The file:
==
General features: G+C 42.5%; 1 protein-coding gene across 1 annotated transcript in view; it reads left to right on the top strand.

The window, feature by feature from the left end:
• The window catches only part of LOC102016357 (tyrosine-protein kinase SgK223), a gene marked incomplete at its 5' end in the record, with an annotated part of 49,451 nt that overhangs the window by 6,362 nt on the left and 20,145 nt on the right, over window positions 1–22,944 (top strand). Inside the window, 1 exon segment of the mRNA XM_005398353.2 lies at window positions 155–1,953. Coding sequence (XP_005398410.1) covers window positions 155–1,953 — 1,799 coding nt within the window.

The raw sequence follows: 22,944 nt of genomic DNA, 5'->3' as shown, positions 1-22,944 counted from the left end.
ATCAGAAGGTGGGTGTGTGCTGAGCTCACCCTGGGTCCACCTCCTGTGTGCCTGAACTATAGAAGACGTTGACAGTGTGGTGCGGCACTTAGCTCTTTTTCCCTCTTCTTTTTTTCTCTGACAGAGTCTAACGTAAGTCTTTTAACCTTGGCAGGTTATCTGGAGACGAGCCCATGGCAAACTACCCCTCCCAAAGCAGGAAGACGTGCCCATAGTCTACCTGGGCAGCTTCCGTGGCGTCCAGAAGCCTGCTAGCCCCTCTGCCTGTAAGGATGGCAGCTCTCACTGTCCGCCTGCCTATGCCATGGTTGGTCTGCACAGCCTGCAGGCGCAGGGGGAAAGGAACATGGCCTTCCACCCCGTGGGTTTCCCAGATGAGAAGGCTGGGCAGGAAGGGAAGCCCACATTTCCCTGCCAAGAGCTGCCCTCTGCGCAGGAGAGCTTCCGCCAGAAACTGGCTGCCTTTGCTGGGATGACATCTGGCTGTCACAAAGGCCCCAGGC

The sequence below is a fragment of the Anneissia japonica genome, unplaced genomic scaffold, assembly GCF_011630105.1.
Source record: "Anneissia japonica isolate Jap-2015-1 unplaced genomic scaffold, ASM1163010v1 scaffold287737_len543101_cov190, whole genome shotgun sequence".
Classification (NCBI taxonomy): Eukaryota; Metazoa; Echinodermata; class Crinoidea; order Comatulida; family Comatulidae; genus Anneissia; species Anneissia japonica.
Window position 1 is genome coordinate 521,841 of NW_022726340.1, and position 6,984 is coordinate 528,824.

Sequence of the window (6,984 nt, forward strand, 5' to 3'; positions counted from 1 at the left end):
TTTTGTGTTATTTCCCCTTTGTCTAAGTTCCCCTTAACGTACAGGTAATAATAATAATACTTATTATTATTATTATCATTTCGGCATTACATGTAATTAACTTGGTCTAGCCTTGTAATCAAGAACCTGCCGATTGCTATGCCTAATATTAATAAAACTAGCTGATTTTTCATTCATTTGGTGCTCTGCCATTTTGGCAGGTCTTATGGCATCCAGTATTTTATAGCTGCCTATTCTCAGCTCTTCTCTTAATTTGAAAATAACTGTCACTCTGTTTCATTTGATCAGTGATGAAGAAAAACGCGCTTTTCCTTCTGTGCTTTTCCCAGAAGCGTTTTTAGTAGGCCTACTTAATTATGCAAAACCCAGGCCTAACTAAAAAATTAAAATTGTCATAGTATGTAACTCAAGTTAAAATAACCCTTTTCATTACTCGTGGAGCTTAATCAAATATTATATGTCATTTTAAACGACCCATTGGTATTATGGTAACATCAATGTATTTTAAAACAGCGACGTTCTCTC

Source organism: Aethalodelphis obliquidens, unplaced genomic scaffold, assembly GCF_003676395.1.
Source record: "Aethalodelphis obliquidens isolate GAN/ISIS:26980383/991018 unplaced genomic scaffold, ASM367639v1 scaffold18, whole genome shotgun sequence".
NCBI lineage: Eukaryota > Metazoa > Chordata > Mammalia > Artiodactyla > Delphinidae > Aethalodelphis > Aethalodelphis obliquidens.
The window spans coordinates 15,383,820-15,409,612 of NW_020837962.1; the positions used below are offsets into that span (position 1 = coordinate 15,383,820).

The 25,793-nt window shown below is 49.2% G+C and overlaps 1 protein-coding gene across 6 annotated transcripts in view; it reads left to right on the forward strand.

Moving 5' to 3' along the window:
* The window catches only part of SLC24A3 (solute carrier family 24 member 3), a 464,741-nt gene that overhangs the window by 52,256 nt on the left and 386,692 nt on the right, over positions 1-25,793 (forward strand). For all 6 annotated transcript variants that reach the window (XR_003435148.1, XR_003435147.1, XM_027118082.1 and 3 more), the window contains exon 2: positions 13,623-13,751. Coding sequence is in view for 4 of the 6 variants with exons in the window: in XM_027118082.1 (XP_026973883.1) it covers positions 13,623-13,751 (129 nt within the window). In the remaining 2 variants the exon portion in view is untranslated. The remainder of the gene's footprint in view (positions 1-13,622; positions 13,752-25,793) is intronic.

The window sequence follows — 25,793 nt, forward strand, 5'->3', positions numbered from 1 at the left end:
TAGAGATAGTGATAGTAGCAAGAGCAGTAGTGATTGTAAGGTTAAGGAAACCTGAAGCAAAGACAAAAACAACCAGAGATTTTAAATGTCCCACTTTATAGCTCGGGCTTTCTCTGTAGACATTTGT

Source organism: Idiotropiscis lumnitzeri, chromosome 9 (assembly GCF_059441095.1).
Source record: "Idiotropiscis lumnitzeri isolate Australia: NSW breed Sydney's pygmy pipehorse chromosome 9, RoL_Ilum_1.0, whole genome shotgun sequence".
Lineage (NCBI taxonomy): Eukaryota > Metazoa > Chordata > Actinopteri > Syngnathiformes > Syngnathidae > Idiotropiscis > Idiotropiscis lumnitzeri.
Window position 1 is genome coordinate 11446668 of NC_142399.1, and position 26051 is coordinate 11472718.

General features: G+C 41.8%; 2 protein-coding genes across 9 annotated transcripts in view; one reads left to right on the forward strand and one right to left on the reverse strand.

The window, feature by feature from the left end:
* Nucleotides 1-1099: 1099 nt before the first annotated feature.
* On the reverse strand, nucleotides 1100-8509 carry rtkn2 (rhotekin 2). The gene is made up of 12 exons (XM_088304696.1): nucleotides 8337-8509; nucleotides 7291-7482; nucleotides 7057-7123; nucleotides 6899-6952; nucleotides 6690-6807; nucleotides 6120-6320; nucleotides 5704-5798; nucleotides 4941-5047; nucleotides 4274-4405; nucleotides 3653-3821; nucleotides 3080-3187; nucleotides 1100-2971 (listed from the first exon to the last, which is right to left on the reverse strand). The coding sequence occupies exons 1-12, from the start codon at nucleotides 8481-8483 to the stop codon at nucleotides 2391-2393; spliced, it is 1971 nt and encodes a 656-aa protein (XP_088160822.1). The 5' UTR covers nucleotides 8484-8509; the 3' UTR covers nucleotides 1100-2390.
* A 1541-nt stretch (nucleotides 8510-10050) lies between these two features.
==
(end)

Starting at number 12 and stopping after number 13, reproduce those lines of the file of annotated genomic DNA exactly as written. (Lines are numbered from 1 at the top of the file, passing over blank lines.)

Source organism: Aethalodelphis obliquidens, unplaced genomic scaffold, assembly GCF_003676395.1.
Source record: "Aethalodelphis obliquidens isolate GAN/ISIS:26980383/991018 unplaced genomic scaffold, ASM367639v1 scaffold18, whole genome shotgun sequence".